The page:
The relative amount of APM by weight of the matrix will vary depending upon the ultimate use and it will be optional therefore. In the case of citric acid which is normally and preferably granular for flowability in a beverage mix, it will be practical in accordance with this invention to employ a high level of the dipeptide in the citric acid hot melt and grind the cooled matrix to a fine particle size that is subgranular, say, -50 to +120 U.S. Standard Mesh whereat the composition will be quite flowable with other mix ingredients, mesh size hereinafter also being expressed in the U.S. Standard Screen series.

A further advantage of the present invention is the ability to render edible acids with relatively low rates of solubility more soluble in that acids such as fumaric acid and adipic acid may be employed as the matrix forming materials and have the dipeptide incorporated therein, whence these materials can be finely ground after they have been used as the matrix for the dipeptide. Whereas a finely ground matrix of less soluble acids such as fumaric and/or adipic is not per se more soluble, such an acid matrix when treated as by coating with a suitable surface active agent will be readily dispersible and have its solubility rate thereby hanced for ready solubility. Thus it will be practical to employ common surface active agents as dispersants on less soluble acid matrices serving to contain the dipeptide therein. Art process for preparing such readily soluble finely ground composition are:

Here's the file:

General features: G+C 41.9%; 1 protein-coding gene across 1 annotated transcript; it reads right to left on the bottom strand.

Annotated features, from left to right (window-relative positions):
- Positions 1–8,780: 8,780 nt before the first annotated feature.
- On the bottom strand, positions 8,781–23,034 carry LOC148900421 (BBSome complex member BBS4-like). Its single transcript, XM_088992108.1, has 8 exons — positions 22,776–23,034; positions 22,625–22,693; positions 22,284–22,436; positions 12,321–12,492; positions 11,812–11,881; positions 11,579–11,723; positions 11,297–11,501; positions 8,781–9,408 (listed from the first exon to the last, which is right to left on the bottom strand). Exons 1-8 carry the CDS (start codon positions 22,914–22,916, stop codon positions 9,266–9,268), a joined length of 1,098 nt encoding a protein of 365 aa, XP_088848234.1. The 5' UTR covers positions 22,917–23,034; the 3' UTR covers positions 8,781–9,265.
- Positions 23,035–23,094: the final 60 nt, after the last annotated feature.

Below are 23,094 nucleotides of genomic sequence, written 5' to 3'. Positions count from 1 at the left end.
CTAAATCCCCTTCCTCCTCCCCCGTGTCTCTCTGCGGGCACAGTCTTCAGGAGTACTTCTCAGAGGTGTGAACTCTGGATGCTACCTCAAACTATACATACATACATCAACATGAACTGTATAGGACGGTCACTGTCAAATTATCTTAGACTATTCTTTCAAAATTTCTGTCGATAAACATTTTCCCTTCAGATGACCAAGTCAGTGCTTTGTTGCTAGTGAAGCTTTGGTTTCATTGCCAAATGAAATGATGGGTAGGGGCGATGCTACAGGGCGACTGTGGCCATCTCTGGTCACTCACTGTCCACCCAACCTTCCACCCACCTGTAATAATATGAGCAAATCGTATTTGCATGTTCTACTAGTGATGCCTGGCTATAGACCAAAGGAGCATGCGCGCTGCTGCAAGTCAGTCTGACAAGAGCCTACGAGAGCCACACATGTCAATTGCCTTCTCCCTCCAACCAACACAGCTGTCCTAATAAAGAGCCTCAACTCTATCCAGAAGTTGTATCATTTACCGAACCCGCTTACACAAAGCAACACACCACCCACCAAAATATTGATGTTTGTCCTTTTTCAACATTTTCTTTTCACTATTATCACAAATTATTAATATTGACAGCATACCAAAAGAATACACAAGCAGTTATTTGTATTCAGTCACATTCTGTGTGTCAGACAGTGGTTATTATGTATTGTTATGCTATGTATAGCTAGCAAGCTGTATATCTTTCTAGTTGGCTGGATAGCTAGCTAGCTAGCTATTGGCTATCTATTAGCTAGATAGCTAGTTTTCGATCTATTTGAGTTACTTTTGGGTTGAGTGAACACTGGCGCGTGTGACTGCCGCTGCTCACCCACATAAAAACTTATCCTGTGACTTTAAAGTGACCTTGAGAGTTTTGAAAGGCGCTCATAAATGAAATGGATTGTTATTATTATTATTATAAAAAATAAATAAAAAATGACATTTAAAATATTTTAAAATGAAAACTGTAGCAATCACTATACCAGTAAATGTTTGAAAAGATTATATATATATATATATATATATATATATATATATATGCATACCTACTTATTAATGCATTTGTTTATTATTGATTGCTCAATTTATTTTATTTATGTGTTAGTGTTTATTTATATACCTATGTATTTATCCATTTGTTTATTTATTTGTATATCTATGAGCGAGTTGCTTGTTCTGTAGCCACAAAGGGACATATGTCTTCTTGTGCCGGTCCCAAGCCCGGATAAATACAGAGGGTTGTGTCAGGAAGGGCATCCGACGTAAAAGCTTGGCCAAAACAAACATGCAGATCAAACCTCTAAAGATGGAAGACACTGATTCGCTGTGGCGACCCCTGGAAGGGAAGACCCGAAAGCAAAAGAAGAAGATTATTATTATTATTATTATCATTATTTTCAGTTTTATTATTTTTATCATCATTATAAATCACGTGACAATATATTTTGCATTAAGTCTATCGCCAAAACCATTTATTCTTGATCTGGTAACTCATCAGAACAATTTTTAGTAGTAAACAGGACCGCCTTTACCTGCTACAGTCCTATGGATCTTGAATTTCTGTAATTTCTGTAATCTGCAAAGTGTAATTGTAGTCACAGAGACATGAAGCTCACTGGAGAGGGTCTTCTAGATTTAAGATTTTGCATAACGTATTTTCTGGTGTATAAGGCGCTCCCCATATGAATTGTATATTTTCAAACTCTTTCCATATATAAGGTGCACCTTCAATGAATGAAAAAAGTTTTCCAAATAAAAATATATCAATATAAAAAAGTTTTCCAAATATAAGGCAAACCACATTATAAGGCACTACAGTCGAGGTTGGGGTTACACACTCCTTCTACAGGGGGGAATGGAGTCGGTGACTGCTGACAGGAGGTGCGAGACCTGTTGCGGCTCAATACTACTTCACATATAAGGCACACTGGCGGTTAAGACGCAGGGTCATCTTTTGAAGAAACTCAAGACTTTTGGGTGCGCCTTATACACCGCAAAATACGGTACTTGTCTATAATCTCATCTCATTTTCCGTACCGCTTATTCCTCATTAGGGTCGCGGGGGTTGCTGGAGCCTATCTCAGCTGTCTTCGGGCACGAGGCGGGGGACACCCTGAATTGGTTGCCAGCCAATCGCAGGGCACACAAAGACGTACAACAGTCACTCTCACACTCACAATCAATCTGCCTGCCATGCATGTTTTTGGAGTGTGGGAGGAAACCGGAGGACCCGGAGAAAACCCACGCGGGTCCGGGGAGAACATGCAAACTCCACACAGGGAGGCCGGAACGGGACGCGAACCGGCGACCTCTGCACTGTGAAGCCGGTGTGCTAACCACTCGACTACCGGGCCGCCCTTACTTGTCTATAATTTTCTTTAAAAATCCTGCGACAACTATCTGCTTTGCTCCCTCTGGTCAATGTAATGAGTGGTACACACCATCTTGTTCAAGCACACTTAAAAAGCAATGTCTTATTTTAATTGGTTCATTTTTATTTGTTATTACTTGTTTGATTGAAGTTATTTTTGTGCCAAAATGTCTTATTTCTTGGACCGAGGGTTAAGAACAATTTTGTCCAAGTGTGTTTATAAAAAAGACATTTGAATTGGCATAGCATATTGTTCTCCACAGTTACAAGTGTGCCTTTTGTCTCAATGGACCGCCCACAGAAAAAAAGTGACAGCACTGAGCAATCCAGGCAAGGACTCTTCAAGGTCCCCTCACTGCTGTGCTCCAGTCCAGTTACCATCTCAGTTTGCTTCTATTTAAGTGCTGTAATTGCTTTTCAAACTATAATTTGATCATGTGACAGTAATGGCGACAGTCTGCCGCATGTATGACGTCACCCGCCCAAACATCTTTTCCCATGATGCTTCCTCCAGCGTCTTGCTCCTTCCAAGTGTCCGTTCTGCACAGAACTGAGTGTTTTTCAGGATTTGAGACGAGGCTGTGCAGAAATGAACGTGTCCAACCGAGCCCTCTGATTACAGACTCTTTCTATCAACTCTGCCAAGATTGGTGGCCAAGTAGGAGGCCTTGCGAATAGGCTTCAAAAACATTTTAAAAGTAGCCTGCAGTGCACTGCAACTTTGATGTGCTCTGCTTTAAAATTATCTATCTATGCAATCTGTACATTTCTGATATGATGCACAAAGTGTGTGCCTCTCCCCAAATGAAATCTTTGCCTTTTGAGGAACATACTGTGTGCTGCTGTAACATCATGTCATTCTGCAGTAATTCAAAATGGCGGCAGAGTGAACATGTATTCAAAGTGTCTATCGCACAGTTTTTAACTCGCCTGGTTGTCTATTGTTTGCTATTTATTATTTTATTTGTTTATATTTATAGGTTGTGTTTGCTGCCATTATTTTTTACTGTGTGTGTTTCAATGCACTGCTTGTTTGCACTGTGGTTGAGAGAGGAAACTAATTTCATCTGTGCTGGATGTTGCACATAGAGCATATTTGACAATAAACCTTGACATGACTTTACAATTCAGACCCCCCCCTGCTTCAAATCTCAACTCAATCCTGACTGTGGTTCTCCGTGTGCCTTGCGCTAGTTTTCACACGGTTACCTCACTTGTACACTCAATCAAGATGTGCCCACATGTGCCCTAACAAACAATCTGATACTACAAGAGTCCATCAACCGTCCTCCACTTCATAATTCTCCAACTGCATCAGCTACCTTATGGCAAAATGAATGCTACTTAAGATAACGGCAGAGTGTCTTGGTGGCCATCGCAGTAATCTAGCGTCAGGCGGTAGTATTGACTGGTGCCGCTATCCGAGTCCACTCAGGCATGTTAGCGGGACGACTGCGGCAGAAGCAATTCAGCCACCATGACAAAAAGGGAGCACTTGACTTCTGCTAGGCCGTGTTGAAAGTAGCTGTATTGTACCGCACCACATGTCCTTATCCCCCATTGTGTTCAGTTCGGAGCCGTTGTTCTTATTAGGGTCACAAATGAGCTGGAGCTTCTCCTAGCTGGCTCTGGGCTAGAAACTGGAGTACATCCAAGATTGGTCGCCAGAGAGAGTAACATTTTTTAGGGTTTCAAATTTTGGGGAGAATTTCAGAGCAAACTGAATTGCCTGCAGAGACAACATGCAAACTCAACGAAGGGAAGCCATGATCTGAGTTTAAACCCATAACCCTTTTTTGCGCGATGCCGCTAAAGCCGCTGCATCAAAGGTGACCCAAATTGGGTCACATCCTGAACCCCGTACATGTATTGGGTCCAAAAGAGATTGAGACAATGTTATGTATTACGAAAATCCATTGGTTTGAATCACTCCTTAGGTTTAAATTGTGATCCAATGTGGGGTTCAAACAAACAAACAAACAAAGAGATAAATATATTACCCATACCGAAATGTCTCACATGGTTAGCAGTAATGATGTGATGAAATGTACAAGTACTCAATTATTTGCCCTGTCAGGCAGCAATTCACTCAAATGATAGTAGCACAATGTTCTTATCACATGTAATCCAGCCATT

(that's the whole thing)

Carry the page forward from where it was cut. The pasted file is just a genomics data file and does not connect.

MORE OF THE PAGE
Block et al.

Pat. No. 2,982,653 Issued 5/2/61; Adipic Acid Composition

Pat. No. 3,011,894 Issued 12/5/61; Fumaric Acid Composition

Raffensperger et al.

Pat. No. 3,009,811 Issued 11/21/61; Adipic Acid Composition

Pat. No. 3,009,810 Issued 11/21/61; Fumaric Acid Composition

Pat. No. 3,016,299 Issued 1/9/62; Fumaric Acid Composition